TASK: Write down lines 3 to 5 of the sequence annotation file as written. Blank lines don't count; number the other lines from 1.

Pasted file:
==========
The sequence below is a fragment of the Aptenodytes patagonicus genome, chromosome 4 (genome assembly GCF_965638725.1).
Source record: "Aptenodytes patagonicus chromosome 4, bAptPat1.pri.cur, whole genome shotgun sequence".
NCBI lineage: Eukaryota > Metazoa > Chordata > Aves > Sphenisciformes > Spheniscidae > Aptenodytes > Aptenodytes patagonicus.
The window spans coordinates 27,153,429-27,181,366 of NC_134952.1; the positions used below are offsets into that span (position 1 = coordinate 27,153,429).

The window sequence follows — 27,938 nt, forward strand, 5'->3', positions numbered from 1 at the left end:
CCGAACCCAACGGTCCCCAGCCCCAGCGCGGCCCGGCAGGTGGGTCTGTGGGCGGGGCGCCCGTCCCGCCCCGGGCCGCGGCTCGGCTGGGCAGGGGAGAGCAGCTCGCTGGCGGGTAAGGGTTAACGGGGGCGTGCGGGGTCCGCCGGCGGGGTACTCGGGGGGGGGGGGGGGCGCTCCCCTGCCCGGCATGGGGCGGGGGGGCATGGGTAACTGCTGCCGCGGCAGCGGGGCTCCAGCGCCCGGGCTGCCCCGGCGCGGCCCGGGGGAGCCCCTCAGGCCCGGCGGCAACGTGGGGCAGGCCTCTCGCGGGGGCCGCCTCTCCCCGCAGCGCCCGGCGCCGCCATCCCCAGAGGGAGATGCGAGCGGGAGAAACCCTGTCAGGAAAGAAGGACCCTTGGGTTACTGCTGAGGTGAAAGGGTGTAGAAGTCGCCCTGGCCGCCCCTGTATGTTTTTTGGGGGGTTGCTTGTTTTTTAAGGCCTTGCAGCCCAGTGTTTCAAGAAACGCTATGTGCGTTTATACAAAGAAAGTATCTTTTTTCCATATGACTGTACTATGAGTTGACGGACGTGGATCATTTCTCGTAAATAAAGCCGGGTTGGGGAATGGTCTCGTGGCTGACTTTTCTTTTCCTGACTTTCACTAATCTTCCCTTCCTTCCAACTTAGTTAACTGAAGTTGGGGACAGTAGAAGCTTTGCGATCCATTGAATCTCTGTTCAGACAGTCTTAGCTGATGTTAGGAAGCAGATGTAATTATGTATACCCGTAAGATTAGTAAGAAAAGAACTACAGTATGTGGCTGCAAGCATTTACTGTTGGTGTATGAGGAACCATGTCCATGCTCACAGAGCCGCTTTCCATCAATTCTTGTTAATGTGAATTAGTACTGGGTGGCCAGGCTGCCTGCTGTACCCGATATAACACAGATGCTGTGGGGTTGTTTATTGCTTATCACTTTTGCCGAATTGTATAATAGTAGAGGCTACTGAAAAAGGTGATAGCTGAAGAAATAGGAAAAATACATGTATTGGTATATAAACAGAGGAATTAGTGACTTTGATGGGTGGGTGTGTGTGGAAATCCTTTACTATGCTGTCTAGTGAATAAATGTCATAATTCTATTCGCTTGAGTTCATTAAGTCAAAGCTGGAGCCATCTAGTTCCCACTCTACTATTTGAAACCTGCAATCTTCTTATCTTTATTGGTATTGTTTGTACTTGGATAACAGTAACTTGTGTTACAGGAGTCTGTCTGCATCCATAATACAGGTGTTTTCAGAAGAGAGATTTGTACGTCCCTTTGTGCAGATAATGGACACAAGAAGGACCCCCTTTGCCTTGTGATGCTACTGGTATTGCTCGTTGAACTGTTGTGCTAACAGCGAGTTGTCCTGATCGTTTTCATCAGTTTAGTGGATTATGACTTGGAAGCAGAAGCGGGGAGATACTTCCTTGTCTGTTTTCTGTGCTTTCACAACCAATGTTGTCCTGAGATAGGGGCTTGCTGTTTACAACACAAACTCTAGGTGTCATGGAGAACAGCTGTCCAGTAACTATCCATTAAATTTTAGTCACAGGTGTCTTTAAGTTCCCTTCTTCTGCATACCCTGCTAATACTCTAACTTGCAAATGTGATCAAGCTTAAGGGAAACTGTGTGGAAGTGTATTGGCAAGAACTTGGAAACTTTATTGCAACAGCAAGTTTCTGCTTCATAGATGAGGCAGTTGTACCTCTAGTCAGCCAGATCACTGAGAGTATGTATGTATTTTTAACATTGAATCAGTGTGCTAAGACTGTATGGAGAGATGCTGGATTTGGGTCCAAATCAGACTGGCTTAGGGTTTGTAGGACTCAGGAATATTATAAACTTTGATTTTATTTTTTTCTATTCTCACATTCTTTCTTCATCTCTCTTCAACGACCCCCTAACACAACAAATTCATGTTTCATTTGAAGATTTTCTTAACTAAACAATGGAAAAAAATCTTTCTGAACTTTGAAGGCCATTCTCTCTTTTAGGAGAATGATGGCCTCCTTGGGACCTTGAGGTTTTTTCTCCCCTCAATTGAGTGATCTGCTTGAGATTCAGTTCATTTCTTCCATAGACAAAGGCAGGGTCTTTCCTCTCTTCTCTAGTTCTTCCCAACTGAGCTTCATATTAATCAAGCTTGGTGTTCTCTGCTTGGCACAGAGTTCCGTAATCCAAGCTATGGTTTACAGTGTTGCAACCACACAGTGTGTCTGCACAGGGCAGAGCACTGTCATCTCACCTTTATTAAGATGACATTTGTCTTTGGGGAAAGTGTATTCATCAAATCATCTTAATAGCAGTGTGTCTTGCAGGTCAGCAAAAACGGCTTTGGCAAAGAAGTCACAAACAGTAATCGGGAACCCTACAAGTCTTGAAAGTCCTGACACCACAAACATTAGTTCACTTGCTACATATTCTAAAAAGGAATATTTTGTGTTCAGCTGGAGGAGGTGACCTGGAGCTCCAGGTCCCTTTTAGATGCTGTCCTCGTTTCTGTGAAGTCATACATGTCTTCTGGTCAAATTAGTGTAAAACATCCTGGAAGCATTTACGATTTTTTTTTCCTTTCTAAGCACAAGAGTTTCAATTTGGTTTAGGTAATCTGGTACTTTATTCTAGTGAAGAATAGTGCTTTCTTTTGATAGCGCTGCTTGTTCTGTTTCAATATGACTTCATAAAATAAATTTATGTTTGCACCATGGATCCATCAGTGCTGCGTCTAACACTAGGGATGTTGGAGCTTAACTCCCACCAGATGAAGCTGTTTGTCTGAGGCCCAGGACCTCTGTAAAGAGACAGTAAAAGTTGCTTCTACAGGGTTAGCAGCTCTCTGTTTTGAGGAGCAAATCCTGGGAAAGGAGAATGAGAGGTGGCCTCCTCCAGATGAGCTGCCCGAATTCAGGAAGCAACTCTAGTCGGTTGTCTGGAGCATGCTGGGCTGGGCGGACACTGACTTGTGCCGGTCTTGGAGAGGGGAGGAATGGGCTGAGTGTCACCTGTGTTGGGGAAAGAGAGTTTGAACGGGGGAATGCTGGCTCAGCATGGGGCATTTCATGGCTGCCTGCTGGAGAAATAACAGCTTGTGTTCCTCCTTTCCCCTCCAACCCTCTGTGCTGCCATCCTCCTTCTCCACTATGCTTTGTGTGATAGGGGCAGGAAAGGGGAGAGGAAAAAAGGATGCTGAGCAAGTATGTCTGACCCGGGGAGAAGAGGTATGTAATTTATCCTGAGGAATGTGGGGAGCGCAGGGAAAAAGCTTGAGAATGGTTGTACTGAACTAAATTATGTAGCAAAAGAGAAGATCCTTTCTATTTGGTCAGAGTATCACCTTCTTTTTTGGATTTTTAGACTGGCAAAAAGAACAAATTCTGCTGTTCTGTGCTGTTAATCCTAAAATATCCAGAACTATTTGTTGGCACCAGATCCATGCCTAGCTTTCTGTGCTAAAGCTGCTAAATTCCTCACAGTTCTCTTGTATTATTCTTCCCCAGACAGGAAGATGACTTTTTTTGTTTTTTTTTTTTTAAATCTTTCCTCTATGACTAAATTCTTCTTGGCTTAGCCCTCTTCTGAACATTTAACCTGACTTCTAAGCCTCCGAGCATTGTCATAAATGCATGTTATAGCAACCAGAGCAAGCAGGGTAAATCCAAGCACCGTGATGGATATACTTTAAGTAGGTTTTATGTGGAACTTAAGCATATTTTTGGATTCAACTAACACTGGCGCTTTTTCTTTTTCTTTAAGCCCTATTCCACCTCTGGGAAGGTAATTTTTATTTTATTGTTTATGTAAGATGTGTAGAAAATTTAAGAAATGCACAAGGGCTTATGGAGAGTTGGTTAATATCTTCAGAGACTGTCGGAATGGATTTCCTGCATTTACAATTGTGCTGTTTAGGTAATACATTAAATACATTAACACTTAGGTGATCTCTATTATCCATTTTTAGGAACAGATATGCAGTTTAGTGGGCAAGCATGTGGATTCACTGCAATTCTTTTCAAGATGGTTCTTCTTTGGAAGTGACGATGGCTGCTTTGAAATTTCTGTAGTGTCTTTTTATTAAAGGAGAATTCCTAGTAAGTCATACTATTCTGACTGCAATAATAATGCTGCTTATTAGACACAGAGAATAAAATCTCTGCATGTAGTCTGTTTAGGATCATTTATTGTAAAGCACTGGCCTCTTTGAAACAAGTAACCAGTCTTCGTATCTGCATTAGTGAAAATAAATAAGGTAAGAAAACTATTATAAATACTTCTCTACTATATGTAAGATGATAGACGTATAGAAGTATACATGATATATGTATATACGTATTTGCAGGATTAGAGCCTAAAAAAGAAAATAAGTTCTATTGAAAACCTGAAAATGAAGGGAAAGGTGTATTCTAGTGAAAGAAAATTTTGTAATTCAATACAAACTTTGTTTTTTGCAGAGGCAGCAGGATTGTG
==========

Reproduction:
NCBI lineage: Eukaryota > Metazoa > Chordata > Aves > Sphenisciformes > Spheniscidae > Aptenodytes > Aptenodytes patagonicus.
The window spans coordinates 27,153,429-27,181,366 of NC_134952.1; the positions used below are offsets into that span (position 1 = coordinate 27,153,429).

The window sequence follows — 27,938 nt, forward strand, 5'->3', positions numbered from 1 at the left end: